Live Review

Of Montreal, Howlin Wolf, New Orleans

It’s not that the show is bad, necessarily…

Full disclosure: I’m not Of Montreal’s biggest fan. It’s not that they’re not good. They are. They’re great, actually. And it’s not that the show is bad, necessarily. It’s not; it’s still an Of Montreal show. I think the word I’m looking for here is overdressed.

Anyone familiar with the band’s live act knows what I’m talking about. They also probably know what front man Kevin Barnes’ looks like in fishnet stockings (pretty good, as it turns out). But think for a moment about all the Of Montreal songs you know and love. They reverberate with this crazy, pubescent energy. They bounce and bleed off the walls and move your feet like lo-fi forgotten block parties. Their songs manage to stir something in us, popping like acid flashbacks behind the eyes, bringing us back to summer.

That is, their studio recordings do all those things.

I can’t speak to Stockholm, or to Tokyo, or Melbourne, or New York or Los Angeles or Vladivostok. But I do know about New Orleans, Louisiana in May, when the heat and the humidity cling as close as Barnes’ stockings, and I know that Of Montreal delivered a wavering, often weak performance chez Howlin’ Wolf.

Their fans came decked out in the feather and vine that has become their hallmark, and expectations were high. It’s unusual here in New Orleans to get a group of such international indie clout. Large cohorts of college kids milled around, singing sporadically to Neutral Milk Hotel’s ‘In the Aeroplane over the Sea’, an Elephant 6 album that Of Montreal was kind enough to play in full as we waited around for the set to start.

Excuse that bit of peevish narration. But to me Of Montreal always bore this rather dubious crown of distinction. Let’s be honest, they’re a little Beatley. Predating even the vintage Strokes, their sound has gone on to have a rich life of its own, siring probably thousands of bands—of all levels—and they haven’t even broken up yet. As the foppish fashion forebears of indie rock, Of Montreal should have a special place in the heart of anyone who’s been paying attention. So when they look a little hangdog, a little bored, I have a hard time not being disappointed.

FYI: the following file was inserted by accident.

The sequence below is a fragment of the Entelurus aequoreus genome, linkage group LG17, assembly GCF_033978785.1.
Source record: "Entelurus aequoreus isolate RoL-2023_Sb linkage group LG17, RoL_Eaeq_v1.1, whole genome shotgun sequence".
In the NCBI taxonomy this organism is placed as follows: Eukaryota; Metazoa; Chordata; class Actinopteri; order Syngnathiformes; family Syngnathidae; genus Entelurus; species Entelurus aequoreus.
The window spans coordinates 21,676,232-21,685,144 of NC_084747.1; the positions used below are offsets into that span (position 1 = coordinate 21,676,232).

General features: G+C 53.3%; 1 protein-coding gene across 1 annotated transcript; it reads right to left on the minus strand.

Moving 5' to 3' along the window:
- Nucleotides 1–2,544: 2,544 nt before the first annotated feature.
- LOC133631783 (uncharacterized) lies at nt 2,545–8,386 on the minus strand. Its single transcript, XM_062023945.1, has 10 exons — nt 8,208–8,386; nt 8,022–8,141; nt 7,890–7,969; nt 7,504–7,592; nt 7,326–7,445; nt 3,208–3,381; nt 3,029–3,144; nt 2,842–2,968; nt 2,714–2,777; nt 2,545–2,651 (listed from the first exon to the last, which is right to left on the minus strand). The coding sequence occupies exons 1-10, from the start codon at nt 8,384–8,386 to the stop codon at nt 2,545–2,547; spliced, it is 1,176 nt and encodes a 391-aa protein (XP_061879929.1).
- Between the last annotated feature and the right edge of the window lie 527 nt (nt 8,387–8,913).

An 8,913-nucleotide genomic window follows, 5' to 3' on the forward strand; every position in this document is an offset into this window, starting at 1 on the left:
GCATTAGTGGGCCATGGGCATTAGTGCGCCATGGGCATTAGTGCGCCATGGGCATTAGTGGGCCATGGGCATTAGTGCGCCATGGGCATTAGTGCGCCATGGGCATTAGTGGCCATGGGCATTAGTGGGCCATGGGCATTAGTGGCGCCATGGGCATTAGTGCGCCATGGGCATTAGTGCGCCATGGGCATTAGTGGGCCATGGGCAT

It’s nobody’s fault. A career as long and as storied as theirs deserves its off nights. But it’s sort of like sex: if your attention starts to wander, somebody’s doing something wrong. Fans outside agreed. Many concert-goers, dressed in the furry, flora finery that often typifies an Of Montreal show, flapped their hands at me in the universal expression of meh.

The venue, Howlin Wolf might be partly to blame. Located on S. Peters Street in the unlikely business district of New Orleans, the place has the feel of a vast banquet hall, with colored lights flashing noncommittally from the ceilings. The size of the crowd never swelled to the size demanded of the venue, and the result was a diffusion of fan energy, to the point where conversations were more common toward the back than attention. So I’m spoiled. Here’s what I want to see.

I want to see these bands playing smaller shows at smaller venues. I don’t mean I want them to play in something the size of a take away, but let’s be real. There are plenty of more intimate venues in which to enjoy the vulnerability of a skinny rockstar singing about how he might actually be a girl. There were crowd control barriers at this one. The idea, I suppose, is to make as much money as you can, while you can. That’s understandable. This band, after all, was one of the first to pull off that elegant synthesis of pop and experiment that is now so commonly sought. But they are not the Beatles. They should not suck like Paul McCartney playing a stadium.

Let’s all take a breath. Shows are never perfect. But they should be. Why not? That is, after all, why we love music. Is it not? That transcendent feeling, when the audience, the band and the music all participate in something greater. Sure it’s an ideal, but this is art. Let’s have some higher standards here.

So, Of Montreal: next time I see you guys (and there will be a next time), let’s keep it close. Let’s choose a venue with some love in it. Let your fans rub sweaty shoulders and sticky feathers.

And for Chrissakes lose the police barriers.

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